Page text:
The questionnaire makes it possible for consistency to be attained when conducting the research interview (Hague et al, 2004). Which makes the questionnaire a reliable and valid tool in this kind of research. The questionnaire allows for easy standardisation, and enables every respondent to be asked the same question in the same way. The questionnaire enables the questions to be designed and structured clearly and goes straight to the point.
There is a high degree of flexibility with the questionnaire which makes it possible for it to be to administered in three different approaches namely structured, semi structured, and unstructured (Hague et al, 2004). This also makes it possible for each question to be tailored in such a way that specific questions can be directed to a respondent to address specific research objective (Burns and Bush, 2006).
There are limitations that are anticipated in this research, as can be seen below
The questions could be interpreted wrongly by respondents, resulting in responses that are misrepresenting.
It can sometimes be very difficult to motivate potential respondents to complete questionnaires; which can have adverse consequence on the result of this research.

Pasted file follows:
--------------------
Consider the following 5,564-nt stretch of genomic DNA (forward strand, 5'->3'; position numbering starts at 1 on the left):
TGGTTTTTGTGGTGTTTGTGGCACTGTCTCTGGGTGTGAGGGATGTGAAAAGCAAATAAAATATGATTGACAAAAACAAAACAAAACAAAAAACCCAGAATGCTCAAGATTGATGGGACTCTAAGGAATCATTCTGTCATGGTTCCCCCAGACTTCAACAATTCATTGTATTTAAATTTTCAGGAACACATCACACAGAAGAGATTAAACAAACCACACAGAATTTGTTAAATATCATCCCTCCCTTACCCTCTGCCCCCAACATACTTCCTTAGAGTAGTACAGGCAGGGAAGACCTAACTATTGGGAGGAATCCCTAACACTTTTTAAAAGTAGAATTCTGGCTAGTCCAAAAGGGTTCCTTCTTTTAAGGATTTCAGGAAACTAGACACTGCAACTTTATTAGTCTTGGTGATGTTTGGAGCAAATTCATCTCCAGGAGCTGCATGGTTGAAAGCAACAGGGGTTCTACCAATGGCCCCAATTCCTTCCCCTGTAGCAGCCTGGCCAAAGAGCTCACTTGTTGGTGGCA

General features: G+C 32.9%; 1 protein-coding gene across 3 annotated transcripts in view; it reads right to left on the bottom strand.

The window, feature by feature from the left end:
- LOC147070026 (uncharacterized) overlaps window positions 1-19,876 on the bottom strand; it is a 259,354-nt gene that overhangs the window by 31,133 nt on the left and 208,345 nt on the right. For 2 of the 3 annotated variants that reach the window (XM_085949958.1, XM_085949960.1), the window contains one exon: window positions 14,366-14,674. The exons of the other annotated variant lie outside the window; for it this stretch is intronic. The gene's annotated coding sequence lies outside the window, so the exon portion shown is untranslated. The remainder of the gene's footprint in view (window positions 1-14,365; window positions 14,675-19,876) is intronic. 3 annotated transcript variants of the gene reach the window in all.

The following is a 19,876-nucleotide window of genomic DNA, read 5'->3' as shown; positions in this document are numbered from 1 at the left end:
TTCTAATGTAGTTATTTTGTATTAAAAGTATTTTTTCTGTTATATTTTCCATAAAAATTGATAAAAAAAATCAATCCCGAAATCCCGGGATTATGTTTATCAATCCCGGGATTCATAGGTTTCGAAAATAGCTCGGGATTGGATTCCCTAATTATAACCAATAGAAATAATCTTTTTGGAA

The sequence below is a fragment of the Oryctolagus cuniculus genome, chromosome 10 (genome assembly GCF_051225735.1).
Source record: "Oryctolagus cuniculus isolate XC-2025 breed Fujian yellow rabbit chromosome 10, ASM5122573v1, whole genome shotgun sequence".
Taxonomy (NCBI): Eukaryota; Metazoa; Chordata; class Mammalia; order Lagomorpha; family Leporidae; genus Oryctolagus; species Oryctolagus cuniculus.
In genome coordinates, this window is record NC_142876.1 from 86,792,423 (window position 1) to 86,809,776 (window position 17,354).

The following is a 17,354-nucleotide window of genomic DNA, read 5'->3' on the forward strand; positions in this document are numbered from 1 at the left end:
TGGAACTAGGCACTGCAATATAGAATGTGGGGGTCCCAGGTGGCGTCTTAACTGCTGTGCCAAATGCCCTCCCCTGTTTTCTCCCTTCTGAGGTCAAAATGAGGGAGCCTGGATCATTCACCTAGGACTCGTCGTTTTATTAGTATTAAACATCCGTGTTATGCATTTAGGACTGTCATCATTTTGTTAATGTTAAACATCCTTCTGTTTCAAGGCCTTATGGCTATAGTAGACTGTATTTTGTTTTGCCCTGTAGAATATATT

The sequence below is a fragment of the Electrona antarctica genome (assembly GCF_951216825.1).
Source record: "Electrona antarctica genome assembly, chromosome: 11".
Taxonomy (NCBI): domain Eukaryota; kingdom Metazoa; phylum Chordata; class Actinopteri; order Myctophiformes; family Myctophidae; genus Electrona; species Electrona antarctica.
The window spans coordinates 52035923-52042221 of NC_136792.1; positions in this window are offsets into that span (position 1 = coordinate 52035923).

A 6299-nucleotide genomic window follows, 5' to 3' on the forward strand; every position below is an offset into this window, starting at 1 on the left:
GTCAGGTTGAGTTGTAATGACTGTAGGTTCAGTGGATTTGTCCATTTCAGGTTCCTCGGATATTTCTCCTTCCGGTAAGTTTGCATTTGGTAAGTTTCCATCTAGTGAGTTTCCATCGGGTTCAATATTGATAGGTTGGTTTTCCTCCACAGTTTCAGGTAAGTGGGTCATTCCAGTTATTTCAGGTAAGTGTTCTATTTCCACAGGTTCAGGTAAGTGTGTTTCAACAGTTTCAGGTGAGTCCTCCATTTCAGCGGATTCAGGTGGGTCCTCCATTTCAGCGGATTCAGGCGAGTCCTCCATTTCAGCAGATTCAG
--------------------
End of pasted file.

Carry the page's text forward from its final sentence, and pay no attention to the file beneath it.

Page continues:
The targeted potential organisations are not located in the Netherlands market; as such there will be a need to travel to the target country. This will prove challenging as it will involve cost and time, which are scarce in this situation.
The research also will face with challenges of data; the data available on outsourcing are low. This is due to the recent nature of outsourcing, and most of the data in circulation are focus on IT outsourcing, which relatively does not address this research focus.
Ultimately time is one of the greatest constrains in this research. It will require several months to actually undertake a thorough and comprehensive study of this research topic, which is not available in this situation
The research methodology enables the primary research to design a technique that will be employed to address the research objectives set out in this dissertation. It allows for examination of all the tools available for conducting research and methodically selecting the one that meets the research needs.